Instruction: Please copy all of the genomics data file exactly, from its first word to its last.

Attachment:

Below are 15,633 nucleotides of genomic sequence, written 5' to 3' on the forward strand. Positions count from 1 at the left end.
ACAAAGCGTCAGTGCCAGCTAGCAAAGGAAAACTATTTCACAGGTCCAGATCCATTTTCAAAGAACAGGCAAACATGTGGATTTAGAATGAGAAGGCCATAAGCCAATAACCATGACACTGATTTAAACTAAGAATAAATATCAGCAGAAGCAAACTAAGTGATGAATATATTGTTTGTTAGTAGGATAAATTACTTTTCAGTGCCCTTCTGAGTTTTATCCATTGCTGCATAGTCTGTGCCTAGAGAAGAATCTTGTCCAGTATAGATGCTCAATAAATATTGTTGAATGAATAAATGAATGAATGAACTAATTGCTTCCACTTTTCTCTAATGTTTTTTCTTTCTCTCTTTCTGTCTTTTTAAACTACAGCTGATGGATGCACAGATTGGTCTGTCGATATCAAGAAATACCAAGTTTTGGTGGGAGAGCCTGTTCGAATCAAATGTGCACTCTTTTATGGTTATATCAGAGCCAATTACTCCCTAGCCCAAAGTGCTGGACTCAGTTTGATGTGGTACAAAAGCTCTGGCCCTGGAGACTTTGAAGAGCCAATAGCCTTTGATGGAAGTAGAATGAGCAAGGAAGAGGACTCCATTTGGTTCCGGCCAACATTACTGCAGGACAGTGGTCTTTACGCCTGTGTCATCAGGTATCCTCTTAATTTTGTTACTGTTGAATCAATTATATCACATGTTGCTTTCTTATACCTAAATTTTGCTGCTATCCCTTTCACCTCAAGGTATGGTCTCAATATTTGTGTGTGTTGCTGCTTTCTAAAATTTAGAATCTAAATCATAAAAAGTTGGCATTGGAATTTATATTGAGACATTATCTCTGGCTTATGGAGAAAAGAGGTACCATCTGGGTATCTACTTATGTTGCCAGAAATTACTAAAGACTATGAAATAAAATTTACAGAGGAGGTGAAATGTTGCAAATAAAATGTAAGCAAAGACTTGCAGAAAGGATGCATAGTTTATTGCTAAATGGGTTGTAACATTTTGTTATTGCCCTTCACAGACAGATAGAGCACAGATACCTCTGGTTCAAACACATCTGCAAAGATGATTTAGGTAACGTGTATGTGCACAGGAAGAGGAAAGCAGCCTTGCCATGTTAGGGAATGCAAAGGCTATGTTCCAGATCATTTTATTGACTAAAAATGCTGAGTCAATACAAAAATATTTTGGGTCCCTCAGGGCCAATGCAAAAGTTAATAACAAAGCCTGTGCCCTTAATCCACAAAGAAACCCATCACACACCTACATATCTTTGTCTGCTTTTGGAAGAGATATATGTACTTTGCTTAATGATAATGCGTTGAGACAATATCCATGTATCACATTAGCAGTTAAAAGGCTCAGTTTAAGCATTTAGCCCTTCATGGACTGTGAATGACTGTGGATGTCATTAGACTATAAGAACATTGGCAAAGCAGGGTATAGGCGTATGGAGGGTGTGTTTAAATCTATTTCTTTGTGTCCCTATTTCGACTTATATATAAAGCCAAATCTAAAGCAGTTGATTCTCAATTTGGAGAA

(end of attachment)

Below are 15,633 nucleotides of genomic sequence, written 5' to 3' on the forward strand. Positions count from 1 at the left end.
ACAAAGCGTCAGTGCCAGCTAGCAAAGGAAAACTATTTCACAGGTCCAGATCCATTTTCAAAGAACAGGCAAACATGTGGATTTAGAATGAGAAGGCCATAAGCCAATAACCATGACACTGATTTAAACTAAGAATAAATATCAGCAGAAGCAAACTAAGTGATGAATATATTGTTTGTTAGTAGGATAAATTACTTTTCAGTGCCCTTCTGAGTTTTATCCATTGCTGCATAGTCTGTGCCTAGAGAAGAATCTTGTCCAGTATAGATGCTCAATAAATATTGTTGAATGAATAAATGAATGAATGAACTAATTGCTTCCACTTTTCTCTAATGTTTTTTCTTTCTCTCTTTCTGTCTTTTTAAACTACAGCTGATGGATGCACAGATTGGTCTGTCGATATCAAGAAATACCAAGTTTTGGTGGGAGAGCCTGTTCGAATCAAATGTGCACTCTTTTATGGTTATATCAGAGCCAATTACTCCCTAGCCCAAAGTGCTGGACTCAGTTTGATGTGGTACAAAAGCTCTGGCCCTGGAGACTTTGAAGAGCCAATAGCCTTTGATGGAAGTAGAATGAGCAAGGAAGAGGACTCCATTTGGTTCCGGCCAACATTACTGCAGGACAGTGGTCTTTACGCCTGTGTCATCAGGTATCCTCTTAATTTTGTTACTGTTGAATCAATTATATCACATGTTGCTTTCTTATACCTAAATTTTGCTGCTATCCCTTTCACCTCAAGGTATGGTCTCAATATTTGTGTGTGTTGCTGCTTTCTAAAATTTAGAATCTAAATCATAAAAAGTTGGCATTGGAATTTATATTGAGACATTATCTCTGGCTTATGGAGAAAAGAGGTACCATCTGGGTATCTACTTATGTTGCCAGAAATTACTAAAGACTATGAAATAAAATTTACAGAGGAGGTGAAATGTTGCAAATAAAATGTAAGCAAAGACTTGCAGAAAGGATGCATAGTTTATTGCTAAATGGGTTGTAACATTTTGTTATTGCCCTTCACAGACAGATAGAGCACAGATACCTCTGGTTCAAACACATCTGCAAAGATGATTTAGGTAACGTGTATGTGCACAGGAAGAGGAAAGCAGCCTTGCCATGTTAGGGAATGCAAAGGCTATGTTCCAGATCATTTTATTGACTAAAAATGCTGAGTCAATACAAAAATATTTTGGGTCCCTCAGGGCCAATGCAAAAGTTAATAACAAAGCCTGTGCCCTTAATCCACAAAGAAACCCATCACACACCTACATATCTTTGTCTGCTTTTGGAAGAGATATATGTACTTTGCTTAATGATAATGCGTTGAGACAATATCCATGTATCACATTAGCAGTTAAAAGGCTCAGTTTAAGCATTTAGCCCTTCATGGACTGTGAATGACTGTGGATGTCATTAGACTATAAGAACATTGGCAAAGCAGGGTATAGGCGTATGGAGGGTGTGTTTAAATCTATTTCTTTGTGTCCCTATTTCGACTTATATATAAAGCCAAATCTAAAGCAGTTGATTCTCAATTTGGAGAA